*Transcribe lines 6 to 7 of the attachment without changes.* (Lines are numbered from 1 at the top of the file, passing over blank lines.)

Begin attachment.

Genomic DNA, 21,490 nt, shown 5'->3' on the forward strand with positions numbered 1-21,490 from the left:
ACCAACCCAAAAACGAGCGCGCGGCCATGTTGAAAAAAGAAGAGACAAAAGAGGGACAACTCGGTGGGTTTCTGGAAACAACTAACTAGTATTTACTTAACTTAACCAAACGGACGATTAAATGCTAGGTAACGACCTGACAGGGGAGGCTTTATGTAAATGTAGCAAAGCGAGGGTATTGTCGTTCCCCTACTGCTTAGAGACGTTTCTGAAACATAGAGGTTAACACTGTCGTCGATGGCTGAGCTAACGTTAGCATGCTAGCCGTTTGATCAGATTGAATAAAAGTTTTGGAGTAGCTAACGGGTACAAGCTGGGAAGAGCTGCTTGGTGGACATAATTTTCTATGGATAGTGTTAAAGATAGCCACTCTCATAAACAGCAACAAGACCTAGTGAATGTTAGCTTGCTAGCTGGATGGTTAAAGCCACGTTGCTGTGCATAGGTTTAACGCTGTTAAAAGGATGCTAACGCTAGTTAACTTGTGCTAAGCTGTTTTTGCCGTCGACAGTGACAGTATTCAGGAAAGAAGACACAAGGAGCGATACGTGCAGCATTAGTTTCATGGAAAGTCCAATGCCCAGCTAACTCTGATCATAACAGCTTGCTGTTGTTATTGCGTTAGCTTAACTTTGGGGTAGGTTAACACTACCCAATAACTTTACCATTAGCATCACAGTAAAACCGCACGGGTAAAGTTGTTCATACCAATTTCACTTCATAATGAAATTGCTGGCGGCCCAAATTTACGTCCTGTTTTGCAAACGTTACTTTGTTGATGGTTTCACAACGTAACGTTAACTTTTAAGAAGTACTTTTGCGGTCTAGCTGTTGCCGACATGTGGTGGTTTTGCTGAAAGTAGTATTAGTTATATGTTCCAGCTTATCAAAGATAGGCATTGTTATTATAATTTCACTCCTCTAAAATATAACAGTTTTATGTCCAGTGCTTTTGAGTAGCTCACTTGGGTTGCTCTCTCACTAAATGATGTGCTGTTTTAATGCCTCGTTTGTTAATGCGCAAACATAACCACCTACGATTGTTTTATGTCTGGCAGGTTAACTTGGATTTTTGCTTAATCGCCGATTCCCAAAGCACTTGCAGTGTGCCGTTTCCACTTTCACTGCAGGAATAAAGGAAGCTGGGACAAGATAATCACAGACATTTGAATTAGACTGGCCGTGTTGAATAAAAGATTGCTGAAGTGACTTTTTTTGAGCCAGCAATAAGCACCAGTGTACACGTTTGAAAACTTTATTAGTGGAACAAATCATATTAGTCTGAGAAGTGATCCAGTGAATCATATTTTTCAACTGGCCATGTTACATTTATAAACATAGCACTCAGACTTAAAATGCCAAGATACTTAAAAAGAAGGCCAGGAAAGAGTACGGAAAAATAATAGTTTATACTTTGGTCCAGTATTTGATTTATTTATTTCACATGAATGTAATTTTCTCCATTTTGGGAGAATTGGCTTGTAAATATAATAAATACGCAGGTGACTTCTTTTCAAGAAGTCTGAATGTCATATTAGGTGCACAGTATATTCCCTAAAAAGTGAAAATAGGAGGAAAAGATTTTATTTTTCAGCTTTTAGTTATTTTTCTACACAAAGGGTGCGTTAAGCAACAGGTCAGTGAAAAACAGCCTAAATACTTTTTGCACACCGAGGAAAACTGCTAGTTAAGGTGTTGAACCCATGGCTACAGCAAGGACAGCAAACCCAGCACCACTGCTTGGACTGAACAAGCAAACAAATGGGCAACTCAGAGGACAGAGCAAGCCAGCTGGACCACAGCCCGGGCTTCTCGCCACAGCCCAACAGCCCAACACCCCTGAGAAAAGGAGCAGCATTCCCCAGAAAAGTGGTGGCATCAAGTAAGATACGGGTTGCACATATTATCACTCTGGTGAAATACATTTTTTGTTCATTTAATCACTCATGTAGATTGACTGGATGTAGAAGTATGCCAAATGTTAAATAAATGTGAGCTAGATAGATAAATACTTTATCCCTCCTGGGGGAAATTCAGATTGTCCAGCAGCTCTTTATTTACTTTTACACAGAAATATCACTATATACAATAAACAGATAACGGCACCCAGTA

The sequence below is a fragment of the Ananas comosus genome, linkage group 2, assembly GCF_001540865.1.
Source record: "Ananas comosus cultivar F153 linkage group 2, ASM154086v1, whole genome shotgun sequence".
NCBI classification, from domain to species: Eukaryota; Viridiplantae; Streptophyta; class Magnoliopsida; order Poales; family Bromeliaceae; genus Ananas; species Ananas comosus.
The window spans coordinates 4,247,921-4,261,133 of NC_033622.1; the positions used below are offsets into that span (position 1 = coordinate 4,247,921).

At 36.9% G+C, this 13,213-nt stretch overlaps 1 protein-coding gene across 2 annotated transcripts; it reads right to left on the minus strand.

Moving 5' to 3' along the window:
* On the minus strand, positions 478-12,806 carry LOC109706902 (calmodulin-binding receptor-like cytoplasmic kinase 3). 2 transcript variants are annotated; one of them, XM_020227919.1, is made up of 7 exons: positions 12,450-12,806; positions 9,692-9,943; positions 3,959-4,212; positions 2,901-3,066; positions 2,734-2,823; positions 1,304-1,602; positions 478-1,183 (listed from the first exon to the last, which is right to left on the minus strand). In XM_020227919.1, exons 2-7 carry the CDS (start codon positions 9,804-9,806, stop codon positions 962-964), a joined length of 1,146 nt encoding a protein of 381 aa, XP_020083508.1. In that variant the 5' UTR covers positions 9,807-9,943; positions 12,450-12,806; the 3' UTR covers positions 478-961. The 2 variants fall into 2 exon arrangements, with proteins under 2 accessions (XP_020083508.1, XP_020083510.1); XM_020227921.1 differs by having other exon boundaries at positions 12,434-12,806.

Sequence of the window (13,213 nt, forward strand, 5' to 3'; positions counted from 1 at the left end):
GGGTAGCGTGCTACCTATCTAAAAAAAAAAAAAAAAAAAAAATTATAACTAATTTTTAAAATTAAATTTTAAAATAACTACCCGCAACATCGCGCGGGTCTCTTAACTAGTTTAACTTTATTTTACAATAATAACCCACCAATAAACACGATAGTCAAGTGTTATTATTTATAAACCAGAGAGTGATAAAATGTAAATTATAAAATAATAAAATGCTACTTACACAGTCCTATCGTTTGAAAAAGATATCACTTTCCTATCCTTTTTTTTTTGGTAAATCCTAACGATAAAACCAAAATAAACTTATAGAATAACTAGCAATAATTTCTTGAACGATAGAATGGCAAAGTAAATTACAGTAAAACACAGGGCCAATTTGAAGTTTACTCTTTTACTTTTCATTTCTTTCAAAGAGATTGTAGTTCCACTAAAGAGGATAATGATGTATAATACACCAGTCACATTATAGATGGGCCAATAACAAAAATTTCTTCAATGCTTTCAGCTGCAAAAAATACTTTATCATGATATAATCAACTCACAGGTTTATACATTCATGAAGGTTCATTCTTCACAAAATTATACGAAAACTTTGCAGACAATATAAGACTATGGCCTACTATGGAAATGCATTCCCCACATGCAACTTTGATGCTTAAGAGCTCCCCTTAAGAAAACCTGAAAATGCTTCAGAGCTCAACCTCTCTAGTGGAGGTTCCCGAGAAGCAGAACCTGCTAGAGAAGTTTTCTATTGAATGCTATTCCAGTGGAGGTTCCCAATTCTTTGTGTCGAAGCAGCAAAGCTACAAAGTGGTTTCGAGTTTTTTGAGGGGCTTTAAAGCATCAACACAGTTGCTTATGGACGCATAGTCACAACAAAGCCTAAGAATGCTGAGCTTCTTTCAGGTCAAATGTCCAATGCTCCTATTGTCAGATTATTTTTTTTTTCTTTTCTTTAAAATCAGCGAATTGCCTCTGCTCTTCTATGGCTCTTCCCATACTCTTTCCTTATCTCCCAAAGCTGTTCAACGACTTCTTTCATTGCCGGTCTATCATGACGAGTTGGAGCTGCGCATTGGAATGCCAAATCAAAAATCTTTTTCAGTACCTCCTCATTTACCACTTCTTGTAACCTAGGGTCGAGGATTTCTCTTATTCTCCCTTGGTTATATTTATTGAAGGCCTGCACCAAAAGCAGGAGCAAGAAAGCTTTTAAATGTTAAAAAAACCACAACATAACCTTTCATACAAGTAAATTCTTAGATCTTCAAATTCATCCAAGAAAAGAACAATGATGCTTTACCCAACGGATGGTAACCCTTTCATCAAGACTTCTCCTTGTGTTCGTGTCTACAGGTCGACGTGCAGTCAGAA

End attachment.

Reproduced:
The window spans coordinates 4,247,921-4,261,133 of NC_033622.1; the positions used below are offsets into that span (position 1 = coordinate 4,247,921).

At 36.9% G+C, this 13,213-nt stretch overlaps 1 protein-coding gene across 2 annotated transcripts; it reads right to left on the minus strand.